The workplace is undergoing a transformation following the COVID-19 pandemic and diversity and inclusion need to be a priority for organizations going forward.
Panellists reiterated this message during a discussion billed Future of the Workplace After COVID-19, part of the Ontario Society of Professional Engineers (OSPE) first annual virtual conference held recently.
“Organizations are at a point of inflection with the ability to transform working arrangements permanently,” said panel moderator Angela Wojtyla, P.Eng. and enterprise channel manager at Microsoft. She is also chair the OSPE Diversity and Inclusion Task Force. “However, as decisions are made it is important to consider who benefits. How do organizations drive inclusion in this new reality? How will we build mechanisms that prevent attrition of women and other under-represented groups in times of crisis? How has the pandemic changed what skills future engineers must possess?”
Panellists agreed the pandemic has disproportionately impacted women and underrepresented groups.
Jason Brooksbank, senior manager at Hydro One, said diversity and inclusion can enhance problem solving, business and processes, especially in the face of disruption.
“More diverse teams are better at anticipating changes in customer needs and developing work methodologies to maintain and thrive in these times,” Brooksbank said. “Diversity brings new experiences and ideas. People can learn from each other. Diverse teams open dialogue and promote creativity, something that we need in great amounts during this unusual situation.”
Melanie Lalonde, P. Eng., and regional director of engineering — western Canada with Hatch, talked about the link between diversity, inclusion and innovation. In a recent study, Boston Consulting Group surveyed over 1,700 companies across eight countries around the world and found a really strong correlation between diversity and innovation, she noted. Companies with above average diversity were found to have higher revenues from innovation.
“If you don’t have an inclusive culture present you’re not hearing the ideas from the diverse workforce and getting that innovative response,” said Lalonde.
Diversity is very broad and doesn’t just include women and innovation does not only refer to products and services, she added.
“The pandemic has also highlighted innovation just isn’t about developing new products or the latest widget or gadget. What is equally important is being innovative in the way we do work,” she said. “It’s adapting and improving our workforce for the current environment.”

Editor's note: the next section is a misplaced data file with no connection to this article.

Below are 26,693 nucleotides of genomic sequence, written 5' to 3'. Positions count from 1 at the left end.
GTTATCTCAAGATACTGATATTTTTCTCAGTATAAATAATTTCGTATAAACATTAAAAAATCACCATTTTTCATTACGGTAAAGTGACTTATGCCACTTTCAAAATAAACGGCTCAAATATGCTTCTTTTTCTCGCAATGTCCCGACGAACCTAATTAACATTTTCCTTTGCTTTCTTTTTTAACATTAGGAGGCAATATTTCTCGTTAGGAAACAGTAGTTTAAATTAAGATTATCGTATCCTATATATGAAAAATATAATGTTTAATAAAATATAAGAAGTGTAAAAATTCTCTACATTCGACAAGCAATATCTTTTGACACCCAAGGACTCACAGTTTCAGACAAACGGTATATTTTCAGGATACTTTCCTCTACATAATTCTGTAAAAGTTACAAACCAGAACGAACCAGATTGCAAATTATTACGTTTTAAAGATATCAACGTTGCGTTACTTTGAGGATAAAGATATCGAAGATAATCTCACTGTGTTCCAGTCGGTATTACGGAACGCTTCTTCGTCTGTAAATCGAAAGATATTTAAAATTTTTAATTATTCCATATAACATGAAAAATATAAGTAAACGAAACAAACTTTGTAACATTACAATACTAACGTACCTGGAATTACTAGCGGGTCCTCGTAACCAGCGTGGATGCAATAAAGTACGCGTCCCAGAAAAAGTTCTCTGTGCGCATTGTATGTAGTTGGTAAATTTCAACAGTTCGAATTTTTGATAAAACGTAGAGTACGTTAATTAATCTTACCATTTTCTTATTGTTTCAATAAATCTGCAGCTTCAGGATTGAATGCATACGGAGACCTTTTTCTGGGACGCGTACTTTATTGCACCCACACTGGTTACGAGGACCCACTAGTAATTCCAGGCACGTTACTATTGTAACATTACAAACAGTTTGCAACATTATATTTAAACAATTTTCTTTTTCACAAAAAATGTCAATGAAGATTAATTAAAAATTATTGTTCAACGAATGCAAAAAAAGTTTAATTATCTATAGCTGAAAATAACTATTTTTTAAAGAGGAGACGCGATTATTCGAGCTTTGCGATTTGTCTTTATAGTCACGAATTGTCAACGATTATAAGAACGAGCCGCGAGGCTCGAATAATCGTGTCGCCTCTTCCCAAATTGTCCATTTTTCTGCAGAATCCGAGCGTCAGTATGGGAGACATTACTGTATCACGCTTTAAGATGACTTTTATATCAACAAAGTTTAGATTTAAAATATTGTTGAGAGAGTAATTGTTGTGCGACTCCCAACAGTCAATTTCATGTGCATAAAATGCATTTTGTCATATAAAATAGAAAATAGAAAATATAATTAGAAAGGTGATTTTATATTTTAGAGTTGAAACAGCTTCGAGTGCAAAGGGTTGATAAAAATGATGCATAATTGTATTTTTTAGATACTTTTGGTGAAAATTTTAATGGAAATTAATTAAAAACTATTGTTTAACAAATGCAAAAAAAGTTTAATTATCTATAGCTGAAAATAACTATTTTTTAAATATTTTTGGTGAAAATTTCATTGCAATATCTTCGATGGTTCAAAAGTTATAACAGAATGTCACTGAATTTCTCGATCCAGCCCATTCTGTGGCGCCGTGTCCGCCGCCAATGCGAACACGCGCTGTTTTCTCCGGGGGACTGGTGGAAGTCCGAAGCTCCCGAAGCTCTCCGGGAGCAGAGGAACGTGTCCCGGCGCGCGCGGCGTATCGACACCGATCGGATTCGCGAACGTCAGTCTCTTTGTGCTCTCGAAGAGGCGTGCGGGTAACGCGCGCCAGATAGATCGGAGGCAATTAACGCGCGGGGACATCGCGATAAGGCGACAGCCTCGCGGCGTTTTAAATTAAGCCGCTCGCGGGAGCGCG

When it comes to diversity and inclusion, it’s critically important to keep your foot on the accelerator pedal, said Dr. Kim Jones, Ph.D., P.Eng. and associate professor at McMaster University, in Hamilton, Ont.
“If you have one-time energy and don’t show that continuity and commitment then it disappears and in fact you can go backwards,” she said, adding there is an increasing impetus to go back to the old way of doing things. “I think it’s great that we’re in a place where everybody is recognizing the importance but we really have to be conscious and thoughtful of maintaining the momentum.”
While it’s important to recognize the downside of the pandemic, it’s also important to look at the opportunities it created.
“It’s also critical to support employees with families, with different needs and desires to be successful and to learn from all of the successes that we’ve had in doing these rapid transitions to working at home, to flexibility in our work environments,” she explained. “We’ve had opportunities that we haven’t had in the past and it would be a real shame to lose those. A lot of people have had these opportunities to spend time with their families and don’t want to give that up entirely, they want that flexibility.”
As some people return to the office while others continue to work from home, it’s important to make networking opportunities equally available to all whether they are in-person or online.
“There is good conference call etiquette where you make sure that everyone’s opinion is sought out and has equal opportunity to share their ideas and thoughts,” Jones said. “If there is one person who is not there in-person you still intentionally include them in the conversation. If there is somebody who is working from home they still have intentional opportunities to network and mingle with their colleagues to learn those things that are not put out in company memos.”
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